Once again, court rules that if you don't have a gun permit, you can be arrested for illegal gun possession

In the latest of a series of similar gun rulings, the Massachusetts Appeals Court today rejected a Brockton man's argument that the Second Amendment lets him walk around with a gun without having to bother with the niceties of first applying for a license to carry.

Both the appeals court and the Supreme Judicial Court have repeatedly held over the past couple of years that our state's gun-permitting laws are constitutional and that only somebody who has applied for a firearms license can make a Second Amendment claim.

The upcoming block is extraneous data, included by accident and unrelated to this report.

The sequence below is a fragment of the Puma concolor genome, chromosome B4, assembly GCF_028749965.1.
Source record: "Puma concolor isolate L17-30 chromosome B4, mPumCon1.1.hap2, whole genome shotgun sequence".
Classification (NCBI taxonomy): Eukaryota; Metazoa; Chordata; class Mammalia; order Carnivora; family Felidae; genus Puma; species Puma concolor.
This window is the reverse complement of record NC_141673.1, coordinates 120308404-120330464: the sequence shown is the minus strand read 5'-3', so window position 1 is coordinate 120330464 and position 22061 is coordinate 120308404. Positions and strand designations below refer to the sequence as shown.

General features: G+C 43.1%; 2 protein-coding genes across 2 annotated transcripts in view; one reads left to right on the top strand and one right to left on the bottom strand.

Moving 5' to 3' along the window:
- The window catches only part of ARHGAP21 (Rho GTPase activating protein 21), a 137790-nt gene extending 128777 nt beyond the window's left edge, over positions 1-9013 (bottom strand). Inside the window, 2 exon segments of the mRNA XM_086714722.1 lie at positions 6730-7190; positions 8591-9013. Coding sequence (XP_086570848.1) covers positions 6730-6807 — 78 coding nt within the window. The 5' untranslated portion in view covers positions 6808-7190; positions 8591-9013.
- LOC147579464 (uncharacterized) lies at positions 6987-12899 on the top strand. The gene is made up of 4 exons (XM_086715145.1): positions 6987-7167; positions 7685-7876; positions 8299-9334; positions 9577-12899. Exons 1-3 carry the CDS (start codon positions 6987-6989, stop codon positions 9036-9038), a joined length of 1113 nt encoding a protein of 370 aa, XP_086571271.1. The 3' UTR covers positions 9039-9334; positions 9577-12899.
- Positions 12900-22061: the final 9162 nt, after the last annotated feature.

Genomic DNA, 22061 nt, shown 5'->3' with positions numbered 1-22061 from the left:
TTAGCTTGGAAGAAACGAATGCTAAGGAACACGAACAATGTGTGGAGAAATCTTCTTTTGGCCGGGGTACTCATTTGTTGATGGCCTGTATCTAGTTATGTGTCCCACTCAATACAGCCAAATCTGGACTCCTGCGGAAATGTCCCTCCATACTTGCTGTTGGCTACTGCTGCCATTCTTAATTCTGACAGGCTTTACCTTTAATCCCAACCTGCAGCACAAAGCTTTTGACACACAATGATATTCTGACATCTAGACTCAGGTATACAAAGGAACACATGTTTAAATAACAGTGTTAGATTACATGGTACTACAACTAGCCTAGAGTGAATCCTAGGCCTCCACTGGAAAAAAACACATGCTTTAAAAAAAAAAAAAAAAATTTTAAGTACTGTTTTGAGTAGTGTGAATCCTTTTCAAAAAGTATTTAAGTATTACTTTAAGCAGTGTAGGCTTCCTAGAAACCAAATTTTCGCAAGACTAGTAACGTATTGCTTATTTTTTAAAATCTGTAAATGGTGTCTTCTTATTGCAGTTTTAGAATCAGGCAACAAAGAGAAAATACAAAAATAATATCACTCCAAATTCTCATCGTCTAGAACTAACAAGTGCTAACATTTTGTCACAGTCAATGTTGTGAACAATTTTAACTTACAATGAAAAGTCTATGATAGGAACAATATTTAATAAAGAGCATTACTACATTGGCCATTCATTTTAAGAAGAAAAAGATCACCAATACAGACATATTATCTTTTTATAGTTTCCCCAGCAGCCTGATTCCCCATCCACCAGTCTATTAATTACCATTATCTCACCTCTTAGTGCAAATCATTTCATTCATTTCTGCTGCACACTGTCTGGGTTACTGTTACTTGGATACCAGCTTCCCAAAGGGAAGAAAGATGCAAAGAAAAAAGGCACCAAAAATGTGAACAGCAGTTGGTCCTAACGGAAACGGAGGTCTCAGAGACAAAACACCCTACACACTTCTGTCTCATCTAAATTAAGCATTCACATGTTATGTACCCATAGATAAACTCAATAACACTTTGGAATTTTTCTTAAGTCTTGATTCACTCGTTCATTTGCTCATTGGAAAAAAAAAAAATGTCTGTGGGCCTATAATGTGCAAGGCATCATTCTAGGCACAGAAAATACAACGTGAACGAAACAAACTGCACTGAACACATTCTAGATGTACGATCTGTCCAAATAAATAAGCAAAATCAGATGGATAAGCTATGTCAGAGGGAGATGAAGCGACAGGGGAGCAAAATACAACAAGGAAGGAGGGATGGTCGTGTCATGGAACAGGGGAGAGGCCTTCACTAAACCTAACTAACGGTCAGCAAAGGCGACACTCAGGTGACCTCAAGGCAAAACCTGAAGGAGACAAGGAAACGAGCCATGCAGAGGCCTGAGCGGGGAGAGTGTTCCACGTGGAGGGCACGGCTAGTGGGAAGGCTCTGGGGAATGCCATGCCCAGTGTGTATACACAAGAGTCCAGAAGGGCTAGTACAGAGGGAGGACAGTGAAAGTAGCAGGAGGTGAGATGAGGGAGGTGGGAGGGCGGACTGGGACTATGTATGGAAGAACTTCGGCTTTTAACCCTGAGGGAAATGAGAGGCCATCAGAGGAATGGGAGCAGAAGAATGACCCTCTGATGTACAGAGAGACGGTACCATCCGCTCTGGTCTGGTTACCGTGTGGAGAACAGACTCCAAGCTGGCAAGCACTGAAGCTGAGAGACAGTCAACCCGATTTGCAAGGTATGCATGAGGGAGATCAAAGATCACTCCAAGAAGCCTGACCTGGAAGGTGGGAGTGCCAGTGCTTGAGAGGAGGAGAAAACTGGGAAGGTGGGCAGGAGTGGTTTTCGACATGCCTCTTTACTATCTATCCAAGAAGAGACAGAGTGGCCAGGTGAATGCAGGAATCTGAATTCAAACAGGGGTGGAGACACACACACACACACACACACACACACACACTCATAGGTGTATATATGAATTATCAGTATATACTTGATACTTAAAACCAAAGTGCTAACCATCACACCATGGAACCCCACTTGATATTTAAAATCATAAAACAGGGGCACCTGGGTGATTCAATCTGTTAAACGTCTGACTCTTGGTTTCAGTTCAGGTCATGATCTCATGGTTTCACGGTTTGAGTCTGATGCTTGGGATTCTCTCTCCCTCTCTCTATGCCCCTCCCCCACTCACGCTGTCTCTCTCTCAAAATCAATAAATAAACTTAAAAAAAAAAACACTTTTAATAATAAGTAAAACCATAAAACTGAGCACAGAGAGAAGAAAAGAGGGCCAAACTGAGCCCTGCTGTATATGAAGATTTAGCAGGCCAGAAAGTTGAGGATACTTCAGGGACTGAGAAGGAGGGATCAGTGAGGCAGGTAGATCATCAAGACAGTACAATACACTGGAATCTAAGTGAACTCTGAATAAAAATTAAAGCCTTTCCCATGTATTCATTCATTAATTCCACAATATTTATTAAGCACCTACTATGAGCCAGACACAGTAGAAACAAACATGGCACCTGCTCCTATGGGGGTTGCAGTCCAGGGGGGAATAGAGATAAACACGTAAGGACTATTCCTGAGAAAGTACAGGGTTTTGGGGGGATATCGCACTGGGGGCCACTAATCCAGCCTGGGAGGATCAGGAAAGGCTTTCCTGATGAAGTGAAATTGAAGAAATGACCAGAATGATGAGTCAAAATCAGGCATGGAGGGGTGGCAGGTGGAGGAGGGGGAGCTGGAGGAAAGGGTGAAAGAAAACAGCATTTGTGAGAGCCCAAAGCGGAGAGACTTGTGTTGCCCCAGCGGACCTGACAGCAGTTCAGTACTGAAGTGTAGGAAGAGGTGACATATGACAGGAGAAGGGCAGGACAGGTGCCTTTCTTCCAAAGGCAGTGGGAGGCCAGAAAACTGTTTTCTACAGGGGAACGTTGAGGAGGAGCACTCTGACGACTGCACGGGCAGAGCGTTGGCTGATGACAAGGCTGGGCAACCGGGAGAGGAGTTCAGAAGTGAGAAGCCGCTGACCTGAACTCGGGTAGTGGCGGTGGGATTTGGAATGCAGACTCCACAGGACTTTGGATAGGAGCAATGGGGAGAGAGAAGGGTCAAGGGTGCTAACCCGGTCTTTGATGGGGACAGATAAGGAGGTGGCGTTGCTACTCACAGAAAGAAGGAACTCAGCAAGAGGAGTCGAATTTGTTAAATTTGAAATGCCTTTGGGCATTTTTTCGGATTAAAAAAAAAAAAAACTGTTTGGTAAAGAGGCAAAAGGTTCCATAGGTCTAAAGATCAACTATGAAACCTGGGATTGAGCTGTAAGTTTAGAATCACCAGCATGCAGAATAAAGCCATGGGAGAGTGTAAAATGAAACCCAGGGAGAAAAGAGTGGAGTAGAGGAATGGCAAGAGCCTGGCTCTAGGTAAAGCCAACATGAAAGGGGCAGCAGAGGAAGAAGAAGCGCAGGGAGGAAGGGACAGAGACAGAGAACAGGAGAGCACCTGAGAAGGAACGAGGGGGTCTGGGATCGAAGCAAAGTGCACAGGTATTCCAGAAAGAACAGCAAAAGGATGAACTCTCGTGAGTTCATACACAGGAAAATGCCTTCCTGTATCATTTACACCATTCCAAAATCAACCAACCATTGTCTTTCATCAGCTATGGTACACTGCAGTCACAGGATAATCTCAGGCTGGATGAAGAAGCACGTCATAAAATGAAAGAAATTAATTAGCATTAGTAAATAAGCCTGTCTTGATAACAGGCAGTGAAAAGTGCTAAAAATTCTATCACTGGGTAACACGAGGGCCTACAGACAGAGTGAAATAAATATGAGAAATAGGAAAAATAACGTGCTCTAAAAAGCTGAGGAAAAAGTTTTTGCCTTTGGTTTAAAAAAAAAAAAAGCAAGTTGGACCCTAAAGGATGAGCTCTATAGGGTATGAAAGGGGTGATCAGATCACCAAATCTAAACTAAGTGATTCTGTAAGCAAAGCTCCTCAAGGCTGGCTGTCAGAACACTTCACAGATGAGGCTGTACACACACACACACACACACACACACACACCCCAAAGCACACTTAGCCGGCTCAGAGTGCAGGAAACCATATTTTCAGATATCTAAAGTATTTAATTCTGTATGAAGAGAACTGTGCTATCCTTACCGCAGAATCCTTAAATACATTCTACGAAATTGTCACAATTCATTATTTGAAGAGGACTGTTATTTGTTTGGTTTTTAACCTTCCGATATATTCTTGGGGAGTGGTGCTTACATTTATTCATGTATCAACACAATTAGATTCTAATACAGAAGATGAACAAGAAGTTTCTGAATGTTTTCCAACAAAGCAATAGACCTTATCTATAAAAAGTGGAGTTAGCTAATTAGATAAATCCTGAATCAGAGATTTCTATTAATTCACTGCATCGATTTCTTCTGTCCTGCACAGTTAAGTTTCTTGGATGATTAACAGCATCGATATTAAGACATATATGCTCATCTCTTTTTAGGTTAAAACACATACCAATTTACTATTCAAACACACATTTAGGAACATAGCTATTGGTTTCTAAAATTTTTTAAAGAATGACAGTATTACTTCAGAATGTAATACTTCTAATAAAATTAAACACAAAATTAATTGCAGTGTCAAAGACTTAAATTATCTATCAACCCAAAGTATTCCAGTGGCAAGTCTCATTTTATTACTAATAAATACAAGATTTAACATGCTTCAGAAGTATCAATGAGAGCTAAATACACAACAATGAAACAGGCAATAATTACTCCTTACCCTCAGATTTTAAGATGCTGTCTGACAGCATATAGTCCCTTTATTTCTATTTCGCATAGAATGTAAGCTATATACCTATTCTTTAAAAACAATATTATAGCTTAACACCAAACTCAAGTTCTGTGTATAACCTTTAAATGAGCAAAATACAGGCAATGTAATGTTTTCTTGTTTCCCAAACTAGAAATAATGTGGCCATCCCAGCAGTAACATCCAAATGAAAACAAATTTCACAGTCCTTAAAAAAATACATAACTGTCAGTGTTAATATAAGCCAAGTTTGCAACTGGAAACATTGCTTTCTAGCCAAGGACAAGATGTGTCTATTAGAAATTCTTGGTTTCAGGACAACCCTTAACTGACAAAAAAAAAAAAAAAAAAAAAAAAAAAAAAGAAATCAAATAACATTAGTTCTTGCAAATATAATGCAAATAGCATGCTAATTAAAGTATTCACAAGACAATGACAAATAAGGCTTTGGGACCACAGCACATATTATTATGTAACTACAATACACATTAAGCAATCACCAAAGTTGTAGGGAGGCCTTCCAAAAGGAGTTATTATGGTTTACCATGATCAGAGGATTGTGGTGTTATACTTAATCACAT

In order to challenge the Massachusetts licensure statute as an invalid or unreasonable regulation, a defendant must earn standing by application for, and denial of, licensure. That requirement also would govern the FID card offense. The defendant does not claim that he applied for either.

In today's case, state troopers and a Brockton officer patrolling a dangerous part of Brockton stopped a man who appeared to be drunk in public and carrying an open 40-oz. bottle of beer. A trooper found the gun during a pat frisk, which he did only after asking the man if he had anything on him that might hurt the trooper. The court said the man's condition made a pat frisk legal.



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